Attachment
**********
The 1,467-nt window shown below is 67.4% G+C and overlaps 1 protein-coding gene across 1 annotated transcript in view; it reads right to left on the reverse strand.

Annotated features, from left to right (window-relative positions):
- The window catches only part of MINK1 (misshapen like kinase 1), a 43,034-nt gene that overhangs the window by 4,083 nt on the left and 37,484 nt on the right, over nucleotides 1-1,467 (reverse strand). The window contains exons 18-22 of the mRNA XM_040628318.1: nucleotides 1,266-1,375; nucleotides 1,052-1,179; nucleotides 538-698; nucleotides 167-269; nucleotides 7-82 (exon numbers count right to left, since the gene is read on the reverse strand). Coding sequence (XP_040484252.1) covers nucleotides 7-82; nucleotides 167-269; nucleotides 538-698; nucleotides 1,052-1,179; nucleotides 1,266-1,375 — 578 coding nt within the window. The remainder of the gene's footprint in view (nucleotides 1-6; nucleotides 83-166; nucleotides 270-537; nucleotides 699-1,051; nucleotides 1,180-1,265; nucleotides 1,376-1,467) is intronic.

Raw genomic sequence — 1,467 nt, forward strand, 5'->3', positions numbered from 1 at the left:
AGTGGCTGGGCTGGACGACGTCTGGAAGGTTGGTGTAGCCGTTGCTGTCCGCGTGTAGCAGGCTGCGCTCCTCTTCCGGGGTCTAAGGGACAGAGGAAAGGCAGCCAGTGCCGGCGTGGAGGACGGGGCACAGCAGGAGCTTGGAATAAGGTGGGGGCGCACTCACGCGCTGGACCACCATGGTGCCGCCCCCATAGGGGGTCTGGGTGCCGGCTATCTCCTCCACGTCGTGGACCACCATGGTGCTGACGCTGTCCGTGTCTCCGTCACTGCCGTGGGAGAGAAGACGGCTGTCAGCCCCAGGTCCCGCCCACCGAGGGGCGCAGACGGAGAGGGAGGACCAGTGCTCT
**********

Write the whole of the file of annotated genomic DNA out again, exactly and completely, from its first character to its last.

The 1,467-nt window shown below is 67.4% G+C and overlaps 1 protein-coding gene across 1 annotated transcript in view; it reads right to left on the reverse strand.

Annotated features, from left to right (window-relative positions):
- The window catches only part of MINK1 (misshapen like kinase 1), a 43,034-nt gene that overhangs the window by 4,083 nt on the left and 37,484 nt on the right, over nucleotides 1-1,467 (reverse strand). The window contains exons 18-22 of the mRNA XM_040628318.1: nucleotides 1,266-1,375; nucleotides 1,052-1,179; nucleotides 538-698; nucleotides 167-269; nucleotides 7-82 (exon numbers count right to left, since the gene is read on the reverse strand). Coding sequence (XP_040484252.1) covers nucleotides 7-82; nucleotides 167-269; nucleotides 538-698; nucleotides 1,052-1,179; nucleotides 1,266-1,375 — 578 coding nt within the window. The remainder of the gene's footprint in view (nucleotides 1-6; nucleotides 83-166; nucleotides 270-537; nucleotides 699-1,051; nucleotides 1,180-1,265; nucleotides 1,376-1,467) is intronic.

Raw genomic sequence — 1,467 nt, forward strand, 5'->3', positions numbered from 1 at the left:
AGTGGCTGGGCTGGACGACGTCTGGAAGGTTGGTGTAGCCGTTGCTGTCCGCGTGTAGCAGGCTGCGCTCCTCTTCCGGGGTCTAAGGGACAGAGGAAAGGCAGCCAGTGCCGGCGTGGAGGACGGGGCACAGCAGGAGCTTGGAATAAGGTGGGGGCGCACTCACGCGCTGGACCACCATGGTGCCGCCCCCATAGGGGGTCTGGGTGCCGGCTATCTCCTCCACGTCGTGGACCACCATGGTGCTGACGCTGTCCGTGTCTCCGTCACTGCCGTGGGAGAGAAGACGGCTGTCAGCCCCAGGTCCCGCCCACCGAGGGGCGCAGACGGAGAGGGAGGACCAGTGCTCT